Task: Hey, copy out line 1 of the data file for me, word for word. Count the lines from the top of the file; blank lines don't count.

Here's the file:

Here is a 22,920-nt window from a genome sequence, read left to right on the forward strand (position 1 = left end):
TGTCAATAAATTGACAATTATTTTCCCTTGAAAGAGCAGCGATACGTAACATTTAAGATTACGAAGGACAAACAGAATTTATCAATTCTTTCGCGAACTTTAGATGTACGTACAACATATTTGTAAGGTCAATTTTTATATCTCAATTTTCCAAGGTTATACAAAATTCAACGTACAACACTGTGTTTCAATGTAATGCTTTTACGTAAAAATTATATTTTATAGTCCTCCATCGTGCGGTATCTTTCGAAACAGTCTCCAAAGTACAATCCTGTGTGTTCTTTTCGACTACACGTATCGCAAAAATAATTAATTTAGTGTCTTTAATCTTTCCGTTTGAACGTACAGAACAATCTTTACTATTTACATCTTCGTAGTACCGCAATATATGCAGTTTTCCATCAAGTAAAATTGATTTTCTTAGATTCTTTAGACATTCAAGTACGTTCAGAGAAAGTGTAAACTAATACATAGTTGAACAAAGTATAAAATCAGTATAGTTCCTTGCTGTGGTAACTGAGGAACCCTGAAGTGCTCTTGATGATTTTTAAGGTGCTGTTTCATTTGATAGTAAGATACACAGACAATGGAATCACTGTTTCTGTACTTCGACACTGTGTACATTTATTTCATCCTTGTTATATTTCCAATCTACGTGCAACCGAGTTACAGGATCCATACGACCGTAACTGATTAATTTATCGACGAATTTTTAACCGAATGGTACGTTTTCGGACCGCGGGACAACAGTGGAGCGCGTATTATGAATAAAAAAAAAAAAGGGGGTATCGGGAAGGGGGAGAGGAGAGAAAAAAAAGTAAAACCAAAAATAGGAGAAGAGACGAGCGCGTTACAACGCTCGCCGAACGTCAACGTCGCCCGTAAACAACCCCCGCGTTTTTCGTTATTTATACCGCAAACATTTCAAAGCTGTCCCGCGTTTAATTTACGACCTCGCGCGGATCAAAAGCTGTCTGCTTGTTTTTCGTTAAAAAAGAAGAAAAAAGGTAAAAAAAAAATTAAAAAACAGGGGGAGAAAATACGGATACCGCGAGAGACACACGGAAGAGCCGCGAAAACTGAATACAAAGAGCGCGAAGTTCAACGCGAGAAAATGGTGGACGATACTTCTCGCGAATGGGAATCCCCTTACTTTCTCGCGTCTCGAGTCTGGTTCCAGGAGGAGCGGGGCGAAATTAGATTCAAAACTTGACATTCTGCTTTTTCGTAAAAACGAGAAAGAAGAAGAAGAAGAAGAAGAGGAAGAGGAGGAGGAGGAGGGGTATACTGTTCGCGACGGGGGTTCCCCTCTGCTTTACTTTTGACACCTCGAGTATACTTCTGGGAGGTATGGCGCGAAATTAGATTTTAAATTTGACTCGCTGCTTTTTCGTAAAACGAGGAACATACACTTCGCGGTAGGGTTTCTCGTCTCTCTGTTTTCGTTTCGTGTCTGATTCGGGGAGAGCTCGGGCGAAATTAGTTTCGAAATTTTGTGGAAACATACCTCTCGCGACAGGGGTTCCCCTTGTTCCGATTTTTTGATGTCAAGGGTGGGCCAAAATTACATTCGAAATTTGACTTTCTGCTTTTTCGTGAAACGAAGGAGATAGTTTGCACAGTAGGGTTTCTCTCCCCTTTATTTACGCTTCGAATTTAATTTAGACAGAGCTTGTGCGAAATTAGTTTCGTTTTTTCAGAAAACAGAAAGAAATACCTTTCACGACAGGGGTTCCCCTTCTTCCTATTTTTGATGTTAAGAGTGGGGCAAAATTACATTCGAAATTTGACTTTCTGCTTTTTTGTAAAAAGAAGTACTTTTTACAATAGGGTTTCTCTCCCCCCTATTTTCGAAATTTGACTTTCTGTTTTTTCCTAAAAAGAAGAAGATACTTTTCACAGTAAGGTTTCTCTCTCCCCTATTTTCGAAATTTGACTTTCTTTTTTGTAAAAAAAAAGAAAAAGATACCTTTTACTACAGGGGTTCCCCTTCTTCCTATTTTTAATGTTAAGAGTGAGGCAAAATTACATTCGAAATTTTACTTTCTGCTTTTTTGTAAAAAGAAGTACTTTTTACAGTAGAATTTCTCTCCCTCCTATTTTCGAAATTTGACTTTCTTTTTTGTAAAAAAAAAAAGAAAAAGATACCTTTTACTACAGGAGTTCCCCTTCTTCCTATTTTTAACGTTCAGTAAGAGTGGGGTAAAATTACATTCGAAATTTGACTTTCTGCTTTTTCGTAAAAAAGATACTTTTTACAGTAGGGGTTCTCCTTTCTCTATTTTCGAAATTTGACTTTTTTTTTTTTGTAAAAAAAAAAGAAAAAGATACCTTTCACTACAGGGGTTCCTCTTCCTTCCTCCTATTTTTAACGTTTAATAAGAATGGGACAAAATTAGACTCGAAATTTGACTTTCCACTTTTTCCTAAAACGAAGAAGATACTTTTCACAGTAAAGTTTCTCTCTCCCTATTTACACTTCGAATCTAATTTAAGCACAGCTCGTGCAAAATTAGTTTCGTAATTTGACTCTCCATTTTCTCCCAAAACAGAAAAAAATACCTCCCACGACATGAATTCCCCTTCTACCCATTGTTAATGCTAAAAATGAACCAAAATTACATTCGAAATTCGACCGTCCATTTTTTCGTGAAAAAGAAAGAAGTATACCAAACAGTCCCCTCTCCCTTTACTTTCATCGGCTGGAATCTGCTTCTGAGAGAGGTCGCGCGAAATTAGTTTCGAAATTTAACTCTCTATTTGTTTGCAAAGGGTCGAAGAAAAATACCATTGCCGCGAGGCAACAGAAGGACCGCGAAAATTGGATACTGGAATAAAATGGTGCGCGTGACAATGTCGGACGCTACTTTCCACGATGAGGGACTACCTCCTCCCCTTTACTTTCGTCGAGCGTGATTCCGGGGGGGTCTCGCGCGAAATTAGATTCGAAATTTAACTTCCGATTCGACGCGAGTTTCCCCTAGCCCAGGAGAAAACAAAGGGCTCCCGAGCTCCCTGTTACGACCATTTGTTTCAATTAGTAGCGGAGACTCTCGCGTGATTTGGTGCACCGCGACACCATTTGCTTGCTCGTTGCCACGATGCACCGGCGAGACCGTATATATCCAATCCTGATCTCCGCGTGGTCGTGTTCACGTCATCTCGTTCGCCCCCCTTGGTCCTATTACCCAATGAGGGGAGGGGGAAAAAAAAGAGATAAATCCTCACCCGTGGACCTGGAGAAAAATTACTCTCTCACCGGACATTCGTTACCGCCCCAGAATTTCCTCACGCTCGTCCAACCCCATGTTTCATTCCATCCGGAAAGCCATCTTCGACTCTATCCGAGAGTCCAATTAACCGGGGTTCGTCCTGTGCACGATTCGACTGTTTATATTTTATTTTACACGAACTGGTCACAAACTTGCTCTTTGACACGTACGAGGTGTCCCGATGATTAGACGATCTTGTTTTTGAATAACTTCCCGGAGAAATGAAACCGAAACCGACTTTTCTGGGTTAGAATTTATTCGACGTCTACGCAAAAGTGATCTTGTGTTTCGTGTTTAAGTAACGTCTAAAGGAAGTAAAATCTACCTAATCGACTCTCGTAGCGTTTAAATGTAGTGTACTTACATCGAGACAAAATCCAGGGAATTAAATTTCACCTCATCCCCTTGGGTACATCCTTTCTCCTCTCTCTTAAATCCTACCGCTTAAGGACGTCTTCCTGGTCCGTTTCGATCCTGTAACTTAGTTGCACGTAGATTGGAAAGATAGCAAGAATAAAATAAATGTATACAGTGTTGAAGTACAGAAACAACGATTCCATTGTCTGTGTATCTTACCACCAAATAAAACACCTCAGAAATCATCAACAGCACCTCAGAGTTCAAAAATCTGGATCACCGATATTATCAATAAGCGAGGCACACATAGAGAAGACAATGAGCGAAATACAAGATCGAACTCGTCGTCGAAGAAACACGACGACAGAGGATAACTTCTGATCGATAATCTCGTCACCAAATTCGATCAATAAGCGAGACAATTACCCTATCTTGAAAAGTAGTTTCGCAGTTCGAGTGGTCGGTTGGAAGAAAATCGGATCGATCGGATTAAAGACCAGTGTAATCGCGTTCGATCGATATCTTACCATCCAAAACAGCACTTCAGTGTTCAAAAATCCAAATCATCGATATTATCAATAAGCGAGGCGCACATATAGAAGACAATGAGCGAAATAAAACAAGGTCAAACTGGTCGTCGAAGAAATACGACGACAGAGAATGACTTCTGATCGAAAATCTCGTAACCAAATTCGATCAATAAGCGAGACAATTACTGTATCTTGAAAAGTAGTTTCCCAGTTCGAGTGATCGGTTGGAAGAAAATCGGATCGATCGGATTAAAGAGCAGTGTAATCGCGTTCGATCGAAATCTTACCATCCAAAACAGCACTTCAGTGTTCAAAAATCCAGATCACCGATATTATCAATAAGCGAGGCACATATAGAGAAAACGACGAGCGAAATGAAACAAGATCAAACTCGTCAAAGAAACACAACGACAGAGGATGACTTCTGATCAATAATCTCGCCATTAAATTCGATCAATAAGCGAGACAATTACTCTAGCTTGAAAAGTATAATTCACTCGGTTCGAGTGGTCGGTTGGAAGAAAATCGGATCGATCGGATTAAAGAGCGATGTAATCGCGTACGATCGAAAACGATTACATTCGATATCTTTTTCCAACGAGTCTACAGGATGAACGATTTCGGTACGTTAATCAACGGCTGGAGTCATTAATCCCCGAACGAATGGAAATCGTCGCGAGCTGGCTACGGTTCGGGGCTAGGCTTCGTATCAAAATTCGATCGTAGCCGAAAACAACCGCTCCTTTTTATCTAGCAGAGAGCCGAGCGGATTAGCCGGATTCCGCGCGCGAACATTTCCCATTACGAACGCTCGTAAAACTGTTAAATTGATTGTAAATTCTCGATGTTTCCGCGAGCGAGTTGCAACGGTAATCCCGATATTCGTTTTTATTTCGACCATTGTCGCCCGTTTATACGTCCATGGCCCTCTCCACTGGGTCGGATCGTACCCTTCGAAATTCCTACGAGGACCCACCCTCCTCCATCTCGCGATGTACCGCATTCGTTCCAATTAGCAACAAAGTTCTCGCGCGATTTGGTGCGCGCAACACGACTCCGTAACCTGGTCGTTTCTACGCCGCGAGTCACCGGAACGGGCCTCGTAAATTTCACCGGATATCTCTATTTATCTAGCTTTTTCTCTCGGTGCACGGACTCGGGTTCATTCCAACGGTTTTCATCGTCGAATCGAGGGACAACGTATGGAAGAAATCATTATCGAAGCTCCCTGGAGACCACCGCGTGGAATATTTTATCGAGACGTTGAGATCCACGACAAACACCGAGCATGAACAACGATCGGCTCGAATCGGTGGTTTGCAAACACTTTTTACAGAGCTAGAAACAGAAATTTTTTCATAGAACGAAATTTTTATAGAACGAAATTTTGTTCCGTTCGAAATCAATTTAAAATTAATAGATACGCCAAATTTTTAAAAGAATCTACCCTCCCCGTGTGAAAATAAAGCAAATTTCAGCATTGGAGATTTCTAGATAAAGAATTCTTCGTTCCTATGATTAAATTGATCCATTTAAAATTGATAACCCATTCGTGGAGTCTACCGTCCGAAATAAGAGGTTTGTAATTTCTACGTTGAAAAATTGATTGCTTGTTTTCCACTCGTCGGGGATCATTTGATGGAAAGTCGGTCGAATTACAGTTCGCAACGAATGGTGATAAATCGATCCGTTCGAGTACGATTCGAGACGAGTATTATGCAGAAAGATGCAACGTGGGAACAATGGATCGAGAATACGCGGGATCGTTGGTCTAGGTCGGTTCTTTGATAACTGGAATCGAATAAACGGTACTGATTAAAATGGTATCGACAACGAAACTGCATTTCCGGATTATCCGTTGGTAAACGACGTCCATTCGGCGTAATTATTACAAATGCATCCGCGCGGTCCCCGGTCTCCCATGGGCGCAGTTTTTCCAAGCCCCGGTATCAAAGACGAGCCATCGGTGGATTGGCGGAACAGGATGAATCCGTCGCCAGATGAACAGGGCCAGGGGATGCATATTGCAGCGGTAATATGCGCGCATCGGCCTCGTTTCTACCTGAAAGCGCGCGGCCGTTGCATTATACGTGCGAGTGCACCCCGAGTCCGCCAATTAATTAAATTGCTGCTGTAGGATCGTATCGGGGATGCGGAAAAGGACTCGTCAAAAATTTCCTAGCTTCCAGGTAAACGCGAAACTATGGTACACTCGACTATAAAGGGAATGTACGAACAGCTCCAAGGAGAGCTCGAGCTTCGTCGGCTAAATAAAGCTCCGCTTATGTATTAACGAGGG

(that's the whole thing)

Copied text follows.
Here is a 22,920-nt window from a genome sequence, read left to right on the forward strand (position 1 = left end):